SabbasavaSutta: appajaananto?

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SabbasavaSutta: appajaananto?

Postby lojong1 » Sun Aug 22, 2010 12:12 pm

I don't have a dictionary handy, and there's a section here that gets altered without explanation.
Is the underlined section wrong, tricky, or meaning-unknown? Nappajānāti, fine. Appajānanto...should there be an initial 'n'?

Sabbaasava Sutta -- abandon by seeing: puthujjano "manasikaraṇīye dhamme nappajānāti, amanasikaraṇīye dhamme nappajānāti. So manasikaraṇīye dhamme appajānanto amanasikaraṇīye dhamme appajānanto, ye dhammā na manasikaraṇīyā, te dhamme manasi karoti, ye dhammā manasikaraṇīyā te dhamme na manasi karoti.

Thanissaro and Bodhi/Nanamoli edit out the whole underlined section, translating it as "this being so," which would mean appajānanto is a regular participle of nappajānāti = 'does not know/understand'?
Normally thorough Piya Tan brackets this nonsense English chunk with no explanation: "[does not understand what things not to pay attention to, what things not to pay attention to.]
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Re: SabbasavaSutta: appajaananto?

Postby yuttadhammo » Mon Aug 23, 2010 5:30 pm

lojong1 wrote:I don't have a dictionary handy, and there's a section here that gets altered without explanation.
Is the underlined section wrong, tricky, or meaning-unknown? Nappajānāti, fine. Appajānanto...should there be an initial 'n'?

'na' is a nipaata; when combined with an ordinary verb, it retains its original form: na karoti, na gacchati, etc. I'm not sure why the sutta has nappajaanaati; probably something to do with rhythm, as adding a 'p' lengthens the syllable before, changing the meter.

In the case of pajaananto, it is a nominal form of the verb, and therefore must be negated in a different way, as is true of all nominal forms. This is done by combining the na with the pajaanaati in a compound, where it becomes "a" if followed by a consonant or "ana" if followed by a vowel, e.g.:

agato (not gone) agacchanto (not going) agatvaa (having not gone), etc.

anaagato (not come) anaagacchanto (not coming) anaagatvaa (having not come), etc.

As you can see, the initial 'n' is lost in all cases, following ordinary nominal forms, e.g. asama.no, abraahma.no, etc.

Thanissaro and Bodhi/Nanamoli edit out the whole underlined section, translating it as "this being so," which would mean appajānanto is a regular participle of nappajānāti = 'does not know/understand'?
Normally thorough Piya Tan brackets this nonsense English chunk with no explanation: "[does not understand what things not to pay attention to, what things not to pay attention to.]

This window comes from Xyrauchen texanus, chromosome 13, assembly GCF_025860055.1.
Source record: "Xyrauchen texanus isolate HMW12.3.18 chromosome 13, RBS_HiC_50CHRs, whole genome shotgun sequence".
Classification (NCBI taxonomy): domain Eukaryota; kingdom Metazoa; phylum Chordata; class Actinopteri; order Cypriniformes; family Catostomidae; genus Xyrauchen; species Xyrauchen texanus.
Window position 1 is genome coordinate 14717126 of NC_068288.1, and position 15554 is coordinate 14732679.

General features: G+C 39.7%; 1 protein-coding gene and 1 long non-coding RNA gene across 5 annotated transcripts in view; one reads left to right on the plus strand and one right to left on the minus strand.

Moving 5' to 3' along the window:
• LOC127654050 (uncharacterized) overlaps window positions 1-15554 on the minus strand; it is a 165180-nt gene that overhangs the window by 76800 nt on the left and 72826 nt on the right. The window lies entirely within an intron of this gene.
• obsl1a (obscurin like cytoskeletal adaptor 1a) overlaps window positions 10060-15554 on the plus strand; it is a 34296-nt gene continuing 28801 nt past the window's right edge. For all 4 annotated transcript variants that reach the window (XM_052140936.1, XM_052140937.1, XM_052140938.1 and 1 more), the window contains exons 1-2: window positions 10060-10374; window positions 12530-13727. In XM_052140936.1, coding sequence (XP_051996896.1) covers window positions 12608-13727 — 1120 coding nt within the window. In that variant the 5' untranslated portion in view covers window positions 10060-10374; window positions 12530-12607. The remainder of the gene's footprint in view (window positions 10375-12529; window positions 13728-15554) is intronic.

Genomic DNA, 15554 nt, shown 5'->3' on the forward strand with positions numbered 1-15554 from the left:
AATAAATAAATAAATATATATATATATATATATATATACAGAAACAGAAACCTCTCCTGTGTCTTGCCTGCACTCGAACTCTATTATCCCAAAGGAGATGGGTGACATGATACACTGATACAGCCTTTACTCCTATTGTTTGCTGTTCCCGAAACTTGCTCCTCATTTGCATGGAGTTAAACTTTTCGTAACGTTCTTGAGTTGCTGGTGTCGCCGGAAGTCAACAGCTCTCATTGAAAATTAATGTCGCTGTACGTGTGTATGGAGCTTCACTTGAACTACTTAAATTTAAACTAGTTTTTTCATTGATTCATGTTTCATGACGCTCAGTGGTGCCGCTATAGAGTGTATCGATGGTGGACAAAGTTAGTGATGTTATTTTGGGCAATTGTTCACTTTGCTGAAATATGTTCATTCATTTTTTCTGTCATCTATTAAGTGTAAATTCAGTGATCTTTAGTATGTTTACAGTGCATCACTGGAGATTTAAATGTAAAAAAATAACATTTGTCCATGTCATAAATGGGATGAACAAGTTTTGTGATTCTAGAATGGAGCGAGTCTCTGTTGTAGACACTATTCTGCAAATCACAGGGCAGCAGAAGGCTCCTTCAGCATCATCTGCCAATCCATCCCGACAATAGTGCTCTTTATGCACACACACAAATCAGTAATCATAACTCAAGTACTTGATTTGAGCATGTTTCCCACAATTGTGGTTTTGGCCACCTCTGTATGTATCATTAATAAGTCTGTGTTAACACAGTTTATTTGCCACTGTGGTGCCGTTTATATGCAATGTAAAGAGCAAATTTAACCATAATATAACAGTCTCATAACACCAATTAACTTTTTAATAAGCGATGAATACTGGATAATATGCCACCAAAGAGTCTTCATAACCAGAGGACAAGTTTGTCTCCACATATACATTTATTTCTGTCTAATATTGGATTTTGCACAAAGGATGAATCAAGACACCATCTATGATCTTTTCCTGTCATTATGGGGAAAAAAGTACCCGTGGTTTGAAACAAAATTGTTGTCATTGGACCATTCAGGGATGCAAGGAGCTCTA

They do that to avoid repetition, of course. The repetition is nice, I would leave it in, but I guess they feel it is less than palatable for most new-comers to spell it out like in the Pali. Originally it was all spoken, and the spoken language lends itself to repetition much more nicely. The entire phrase would be, according to Bodhi's translation:

idha, bhikkhave , assutavā puthujjano ariyānaṃ adassāvī ariyadhammassa akovido ariyadhamme avinīto, sappurisānaṃ adassāvī sappurisadhammassa akovido sappurisadhamme avinīto manasikaraṇīye dhamme nappajānāti, amanasikaraṇīye dhamme nappajānāti. so manasikaraṇīye dhamme appajānanto amanasikaraṇīye dhamme appajānanto, ye dhammā na manasikaraṇīyā, te dhamme manasi karoti, ye dhammā manasikaraṇīyā te dhamme na manasi karoti.

Here, bhikkhus, an untaught ordinary person, who has no regard for noble ones, is unskilled in the Dhamma of the noble ones, is undisciplined in the Dhamma of the noble ones, who has no regard for true men, is unskilled in the Dhamma of true men, is undisciplined in the Dhamma of true men, does not understand what things are fit for attention, does not understand what things are unfit for attention. He, not understanding what things are fit for attention, not understanding what things are unfit for attention, attends to those things unfit for attention and does not attend to those things fit for attention.


Much more to my liking than the original:

Here, bhikkhus, an untaught ordinary person, who has no regard for noble ones and is unskilled and undisciplined in their Dhamma, who has no regard for true men and is unskilled and undisciplined in their Dhamma, does not understand what things are fit for attention and what things are unfit for attention. Since that is so, he attends to those things unfit for attention and he does not attend to those things fit for attention.


Many would probably disagree :)
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